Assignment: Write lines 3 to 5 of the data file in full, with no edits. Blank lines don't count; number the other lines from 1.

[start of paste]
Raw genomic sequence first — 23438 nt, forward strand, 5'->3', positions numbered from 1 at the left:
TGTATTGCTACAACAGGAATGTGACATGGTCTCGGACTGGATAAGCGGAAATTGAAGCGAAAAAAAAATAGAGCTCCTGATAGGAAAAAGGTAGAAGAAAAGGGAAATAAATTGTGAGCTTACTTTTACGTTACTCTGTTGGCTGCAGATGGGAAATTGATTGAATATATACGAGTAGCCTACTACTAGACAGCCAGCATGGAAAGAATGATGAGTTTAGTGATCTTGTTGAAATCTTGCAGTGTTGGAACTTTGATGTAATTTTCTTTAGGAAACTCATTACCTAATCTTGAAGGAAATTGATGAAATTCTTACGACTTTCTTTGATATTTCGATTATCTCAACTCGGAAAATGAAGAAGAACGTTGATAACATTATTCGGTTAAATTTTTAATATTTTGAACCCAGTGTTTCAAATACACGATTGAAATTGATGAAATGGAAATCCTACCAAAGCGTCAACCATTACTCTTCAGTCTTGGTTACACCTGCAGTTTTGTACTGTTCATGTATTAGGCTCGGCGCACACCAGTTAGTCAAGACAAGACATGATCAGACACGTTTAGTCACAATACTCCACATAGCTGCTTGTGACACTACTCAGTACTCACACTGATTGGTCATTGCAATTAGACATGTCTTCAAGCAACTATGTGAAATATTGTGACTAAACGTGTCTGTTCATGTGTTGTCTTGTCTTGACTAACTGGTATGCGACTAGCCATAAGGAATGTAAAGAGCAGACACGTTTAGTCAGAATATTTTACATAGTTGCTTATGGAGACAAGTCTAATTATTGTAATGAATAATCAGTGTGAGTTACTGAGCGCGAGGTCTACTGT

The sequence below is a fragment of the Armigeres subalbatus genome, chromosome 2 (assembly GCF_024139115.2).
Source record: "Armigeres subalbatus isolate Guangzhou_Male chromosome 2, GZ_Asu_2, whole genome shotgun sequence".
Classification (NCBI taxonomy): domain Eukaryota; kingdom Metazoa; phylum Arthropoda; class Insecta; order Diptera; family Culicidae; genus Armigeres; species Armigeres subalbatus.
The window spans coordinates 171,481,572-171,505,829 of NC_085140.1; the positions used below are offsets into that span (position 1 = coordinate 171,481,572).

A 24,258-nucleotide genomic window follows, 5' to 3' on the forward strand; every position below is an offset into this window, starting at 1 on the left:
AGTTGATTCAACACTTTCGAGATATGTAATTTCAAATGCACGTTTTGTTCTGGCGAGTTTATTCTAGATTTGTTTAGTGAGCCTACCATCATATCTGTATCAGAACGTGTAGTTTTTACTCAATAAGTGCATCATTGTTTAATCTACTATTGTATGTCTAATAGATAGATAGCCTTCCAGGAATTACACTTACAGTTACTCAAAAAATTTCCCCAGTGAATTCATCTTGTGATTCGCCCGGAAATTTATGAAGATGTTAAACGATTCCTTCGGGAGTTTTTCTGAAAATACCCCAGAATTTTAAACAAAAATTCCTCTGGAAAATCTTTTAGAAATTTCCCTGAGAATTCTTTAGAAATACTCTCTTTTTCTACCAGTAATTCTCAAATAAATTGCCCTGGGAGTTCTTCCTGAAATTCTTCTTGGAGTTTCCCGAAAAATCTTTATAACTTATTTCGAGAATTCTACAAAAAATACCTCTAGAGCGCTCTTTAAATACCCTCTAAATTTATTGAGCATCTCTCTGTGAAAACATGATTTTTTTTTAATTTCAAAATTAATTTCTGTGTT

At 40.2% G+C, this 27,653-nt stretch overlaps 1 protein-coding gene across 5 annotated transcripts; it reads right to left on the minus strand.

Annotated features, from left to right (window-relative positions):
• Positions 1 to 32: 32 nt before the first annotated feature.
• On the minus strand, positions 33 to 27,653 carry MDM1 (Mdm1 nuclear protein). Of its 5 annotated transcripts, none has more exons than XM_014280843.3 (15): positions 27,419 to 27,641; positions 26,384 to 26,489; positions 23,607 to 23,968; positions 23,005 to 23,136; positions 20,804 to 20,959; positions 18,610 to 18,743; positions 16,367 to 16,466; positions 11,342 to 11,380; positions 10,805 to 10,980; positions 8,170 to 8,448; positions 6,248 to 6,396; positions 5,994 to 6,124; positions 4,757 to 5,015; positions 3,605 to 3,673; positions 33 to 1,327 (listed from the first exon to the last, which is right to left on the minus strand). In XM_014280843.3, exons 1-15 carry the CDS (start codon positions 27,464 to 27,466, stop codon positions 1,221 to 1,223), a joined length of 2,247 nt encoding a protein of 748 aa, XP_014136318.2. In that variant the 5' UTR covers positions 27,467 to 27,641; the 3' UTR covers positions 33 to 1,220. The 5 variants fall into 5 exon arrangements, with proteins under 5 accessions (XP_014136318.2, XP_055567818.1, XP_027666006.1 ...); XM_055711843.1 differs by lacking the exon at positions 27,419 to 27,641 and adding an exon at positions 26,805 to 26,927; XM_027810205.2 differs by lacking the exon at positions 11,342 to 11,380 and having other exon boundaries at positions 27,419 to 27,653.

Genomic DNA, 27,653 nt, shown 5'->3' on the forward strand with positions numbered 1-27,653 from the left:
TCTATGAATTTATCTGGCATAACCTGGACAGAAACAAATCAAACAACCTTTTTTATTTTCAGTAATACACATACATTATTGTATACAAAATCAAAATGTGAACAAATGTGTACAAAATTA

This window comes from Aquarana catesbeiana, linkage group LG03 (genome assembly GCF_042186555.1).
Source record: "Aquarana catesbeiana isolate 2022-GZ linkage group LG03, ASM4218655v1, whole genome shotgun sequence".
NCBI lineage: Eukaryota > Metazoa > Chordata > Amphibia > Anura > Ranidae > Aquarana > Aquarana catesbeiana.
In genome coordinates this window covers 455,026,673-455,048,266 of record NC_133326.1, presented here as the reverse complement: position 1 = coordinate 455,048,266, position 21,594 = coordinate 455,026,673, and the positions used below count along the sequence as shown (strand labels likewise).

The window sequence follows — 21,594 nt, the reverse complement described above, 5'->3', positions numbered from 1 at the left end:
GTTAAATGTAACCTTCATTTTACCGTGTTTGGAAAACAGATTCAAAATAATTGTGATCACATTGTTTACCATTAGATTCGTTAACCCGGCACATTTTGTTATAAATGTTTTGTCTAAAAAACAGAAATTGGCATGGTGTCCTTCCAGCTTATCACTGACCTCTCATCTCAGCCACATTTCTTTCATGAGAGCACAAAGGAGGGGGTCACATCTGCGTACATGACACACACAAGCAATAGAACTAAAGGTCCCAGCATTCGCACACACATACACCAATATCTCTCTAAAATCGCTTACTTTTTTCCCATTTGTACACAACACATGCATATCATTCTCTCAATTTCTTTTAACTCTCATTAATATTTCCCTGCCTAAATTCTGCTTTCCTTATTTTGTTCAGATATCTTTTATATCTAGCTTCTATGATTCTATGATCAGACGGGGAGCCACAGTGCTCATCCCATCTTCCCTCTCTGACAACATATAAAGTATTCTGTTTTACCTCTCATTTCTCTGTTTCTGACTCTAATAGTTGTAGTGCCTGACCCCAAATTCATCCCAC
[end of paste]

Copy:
The sequence below is a fragment of the Armigeres subalbatus genome, chromosome 2 (assembly GCF_024139115.2).
Source record: "Armigeres subalbatus isolate Guangzhou_Male chromosome 2, GZ_Asu_2, whole genome shotgun sequence".
Classification (NCBI taxonomy): domain Eukaryota; kingdom Metazoa; phylum Arthropoda; class Insecta; order Diptera; family Culicidae; genus Armigeres; species Armigeres subalbatus.